London, UK — With 308 new offshore wind turbines installed in 2010 – a 51% increase in installed capacity on the previous year – offshore wind power experienced record growth in Europe, according to the latest analysis to emerge from the European Wind Energy Association (EWEA).
With 308 new offshore wind turbines installed in 2010 – a 51% increase in installed capacity on the previous year – offshore wind power experienced record growth in Europe, according to the latest analysis to emerge from the European Wind Energy Association (EWEA).
Its ‘European offshore wind industry – key trends and statistics 2010‘ document reveals that – across nine installations and five countries – some 883 MW of new offshore capacity was developed in 2010, bringing Europe’s offshore installed capacity to a total of 2964 MW.
Worth some €2.6 billion in 2010, there are more than 1100 offshore wind turbines currently operational in Europe, which in a normal wind year would produce 11.5 TWh of electricity, EWEA says.
More detailed figures reveal the UK to be the clear global leader with a total of 1341 MW, followed by Denmark with 854 MW. The Netherlands, Belgium and Sweden have 249 MW, 195 MW and 164 MW, respectively. Germany boasts 92 MW, Ireland 25 MW, Finland 26 MW and finally Norway, with 2.3 MW, brings up the rear.
Total installed offshore capacity by owner (Source: EWEA)
Turning to technology developments, EWEA says that during 2010, 29 new offshore turbine models were announced by 21 manufacturers, bringing the number of new turbine models developed over the last two years to 44, from 33 manufacturers.
Commenting, EWEA’s chief executive, Christian Kjaer, observed: ‘With over 50% market growth, 2010 sets a new record for European offshore wind energy.’
However, Kjaer also warned: ‘Finance remains a big challenge but we are seeing improvements with more banks and other financing institutions ready to invest in large offshore wind projects.’ EWEA argues that 2010 saw an improving financing environment with private banks, financial institutions like the European Investment Bank (EIB), utilities and pension funds backing the sector. They cite two major deals completed in 2010 – Thornton Bank C-Power and Trianel Wind Farm Borkum West – which highlight the brighter financial outlook with both coming to financial close.
Furthermore, EWEA forecasts continued strong growth over the coming year, with 1— 1.5 GW of new grid-connected capacity anticipated.
A total of 19 GW of offshore wind capacity is fully consented and 10 plants are currently under construction, a total of 3 GW, EWEA research shows. These figures do not include the more than 32 GW of offshore capacity planned, but not yet fully consented, in the UK.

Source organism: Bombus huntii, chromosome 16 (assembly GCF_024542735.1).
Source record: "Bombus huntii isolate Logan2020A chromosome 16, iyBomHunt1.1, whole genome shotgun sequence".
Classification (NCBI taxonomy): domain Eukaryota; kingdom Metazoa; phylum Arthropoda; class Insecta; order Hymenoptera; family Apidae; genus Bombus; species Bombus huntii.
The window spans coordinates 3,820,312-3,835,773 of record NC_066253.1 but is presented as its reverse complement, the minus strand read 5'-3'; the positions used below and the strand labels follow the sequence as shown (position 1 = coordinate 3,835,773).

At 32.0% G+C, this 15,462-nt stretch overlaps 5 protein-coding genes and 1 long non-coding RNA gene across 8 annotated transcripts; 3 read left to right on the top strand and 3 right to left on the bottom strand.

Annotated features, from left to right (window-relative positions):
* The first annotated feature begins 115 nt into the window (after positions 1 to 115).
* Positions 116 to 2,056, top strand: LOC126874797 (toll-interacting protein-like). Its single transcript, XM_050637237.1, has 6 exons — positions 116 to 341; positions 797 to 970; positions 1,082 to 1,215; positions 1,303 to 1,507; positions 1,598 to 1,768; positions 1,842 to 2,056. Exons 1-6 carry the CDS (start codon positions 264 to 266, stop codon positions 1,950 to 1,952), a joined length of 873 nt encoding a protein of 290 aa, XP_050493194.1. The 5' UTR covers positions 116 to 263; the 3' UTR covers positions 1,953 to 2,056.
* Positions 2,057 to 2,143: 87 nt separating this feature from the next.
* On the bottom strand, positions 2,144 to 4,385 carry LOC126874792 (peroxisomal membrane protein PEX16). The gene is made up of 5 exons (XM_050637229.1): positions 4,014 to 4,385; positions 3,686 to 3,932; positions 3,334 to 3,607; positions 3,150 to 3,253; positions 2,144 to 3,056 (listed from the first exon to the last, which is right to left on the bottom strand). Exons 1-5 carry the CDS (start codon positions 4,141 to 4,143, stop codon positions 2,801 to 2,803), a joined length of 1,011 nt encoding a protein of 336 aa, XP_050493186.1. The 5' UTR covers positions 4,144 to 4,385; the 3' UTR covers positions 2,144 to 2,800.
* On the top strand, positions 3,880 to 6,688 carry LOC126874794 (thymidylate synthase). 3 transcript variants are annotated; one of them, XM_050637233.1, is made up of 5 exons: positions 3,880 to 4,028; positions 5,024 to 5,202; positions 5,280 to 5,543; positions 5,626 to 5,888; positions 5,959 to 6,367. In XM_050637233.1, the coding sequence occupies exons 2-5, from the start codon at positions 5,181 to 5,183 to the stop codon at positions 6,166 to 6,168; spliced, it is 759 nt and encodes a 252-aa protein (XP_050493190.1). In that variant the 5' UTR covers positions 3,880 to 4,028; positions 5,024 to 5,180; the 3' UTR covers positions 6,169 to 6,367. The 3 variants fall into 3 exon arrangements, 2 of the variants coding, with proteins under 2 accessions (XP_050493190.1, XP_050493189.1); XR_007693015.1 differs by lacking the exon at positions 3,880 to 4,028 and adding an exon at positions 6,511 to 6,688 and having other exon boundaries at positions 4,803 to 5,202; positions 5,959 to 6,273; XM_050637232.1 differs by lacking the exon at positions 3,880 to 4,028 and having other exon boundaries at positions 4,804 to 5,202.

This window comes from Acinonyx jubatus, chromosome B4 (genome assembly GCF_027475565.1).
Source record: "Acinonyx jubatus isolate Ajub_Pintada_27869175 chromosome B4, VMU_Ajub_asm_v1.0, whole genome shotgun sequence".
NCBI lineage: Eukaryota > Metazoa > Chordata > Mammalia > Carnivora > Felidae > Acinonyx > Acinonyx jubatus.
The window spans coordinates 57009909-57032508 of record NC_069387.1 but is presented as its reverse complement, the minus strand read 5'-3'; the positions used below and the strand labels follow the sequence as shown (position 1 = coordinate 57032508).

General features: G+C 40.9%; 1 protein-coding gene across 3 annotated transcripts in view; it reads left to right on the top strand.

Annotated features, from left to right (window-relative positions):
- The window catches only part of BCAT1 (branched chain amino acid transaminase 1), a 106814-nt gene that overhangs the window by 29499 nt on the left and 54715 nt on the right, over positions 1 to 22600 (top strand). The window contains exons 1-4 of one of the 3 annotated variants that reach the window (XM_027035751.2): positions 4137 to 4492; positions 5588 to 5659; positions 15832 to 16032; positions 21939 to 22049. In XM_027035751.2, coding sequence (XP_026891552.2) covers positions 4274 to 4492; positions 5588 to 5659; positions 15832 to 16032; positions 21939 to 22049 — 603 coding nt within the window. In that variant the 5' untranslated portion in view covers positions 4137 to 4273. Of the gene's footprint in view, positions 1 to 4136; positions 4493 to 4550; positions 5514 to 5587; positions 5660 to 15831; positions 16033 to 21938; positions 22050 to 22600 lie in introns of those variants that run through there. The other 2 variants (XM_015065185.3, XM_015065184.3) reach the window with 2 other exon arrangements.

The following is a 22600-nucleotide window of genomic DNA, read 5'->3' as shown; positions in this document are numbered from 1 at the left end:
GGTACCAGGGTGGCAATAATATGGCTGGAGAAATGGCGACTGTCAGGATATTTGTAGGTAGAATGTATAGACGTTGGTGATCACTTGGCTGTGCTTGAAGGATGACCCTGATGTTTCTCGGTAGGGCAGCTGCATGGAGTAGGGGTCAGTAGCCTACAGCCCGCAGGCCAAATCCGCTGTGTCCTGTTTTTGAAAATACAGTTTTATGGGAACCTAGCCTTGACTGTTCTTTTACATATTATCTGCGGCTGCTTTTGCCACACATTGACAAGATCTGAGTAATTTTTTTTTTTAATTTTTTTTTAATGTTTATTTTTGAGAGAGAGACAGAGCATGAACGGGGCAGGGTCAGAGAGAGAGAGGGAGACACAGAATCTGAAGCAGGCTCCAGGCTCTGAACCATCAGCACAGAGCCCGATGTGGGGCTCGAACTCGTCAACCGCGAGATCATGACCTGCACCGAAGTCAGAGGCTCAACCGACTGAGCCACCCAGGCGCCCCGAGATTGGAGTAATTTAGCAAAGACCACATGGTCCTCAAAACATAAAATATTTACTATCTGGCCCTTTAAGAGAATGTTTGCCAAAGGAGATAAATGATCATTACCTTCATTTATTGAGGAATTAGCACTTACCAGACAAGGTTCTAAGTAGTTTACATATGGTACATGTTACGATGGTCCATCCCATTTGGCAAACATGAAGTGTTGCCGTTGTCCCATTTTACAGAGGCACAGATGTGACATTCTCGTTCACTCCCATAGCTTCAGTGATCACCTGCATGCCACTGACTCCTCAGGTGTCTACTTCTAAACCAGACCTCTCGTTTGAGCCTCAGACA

Put in context, the figures on offshore development compare with the total of 9259 MW of wind power capacity (worth some €12.7 billion) installed across the EU during 2010, a 10% drop compared to the previous year. Nonetheless, wind power accounted for 16.7% of total 2010 power capacity installations and more renewable power capacity was installed during 2010 than any other year, an increase of 31% compared to 2009. However, the figures also reveal that for the first time since 2007 wind power did not install more than any other generating technology.
Overall, renewables accounted for 41% of new installations during 2010, with 22,645 MW from a total of 55,326 MW. The EU’s total installed power capacity increased by close to 53 GW to 874,023 MW, with wind power increasing its share of installed capacity to 84,074 MW or 9.6%.
Germany remains the EU country with the largest installed capacity, followed by Spain, Italy, France and the UK. Meanwhile, increasing installations in emerging EU markets such as the offshore sector in northern Europe, and onshore in southeast Europe-have offset the fall in installations in the mature onshore markets of Germany, UK, and Spain.
These figures set the scene for the forthcoming EWEA Annual Event – formerly known as EWEC – which is due to take place on 14-17 March 2011 in Brussels, Belgium. With a comprehensive conference programme and exhibition, the 2011 event is expected to attract over 10,000 people from more than 60 countries. Over 400 exhibitors will be on site in the almost 13,000 m2 exhibition space.
Reflecting its growing significance, offshore wind is afforded a full track on the opening day as part of the conference programme. Among others, the ‘Offshore wind energy: Challenges and opportunities’ session will hear from the Energy Research Centre of the Netherlands (ECN) in a paper titled: 2030 Roadmap for offshore wind deployment in the North Sea. Meanwhile, Philipp Lyding of Germany’s Fraunhofer IWES will present a paper on the Offshore Scientific Measurement and Evaluation Program (Offshore WMEP) which aims to optimise availability and therefore the profitability of offshore wind farms.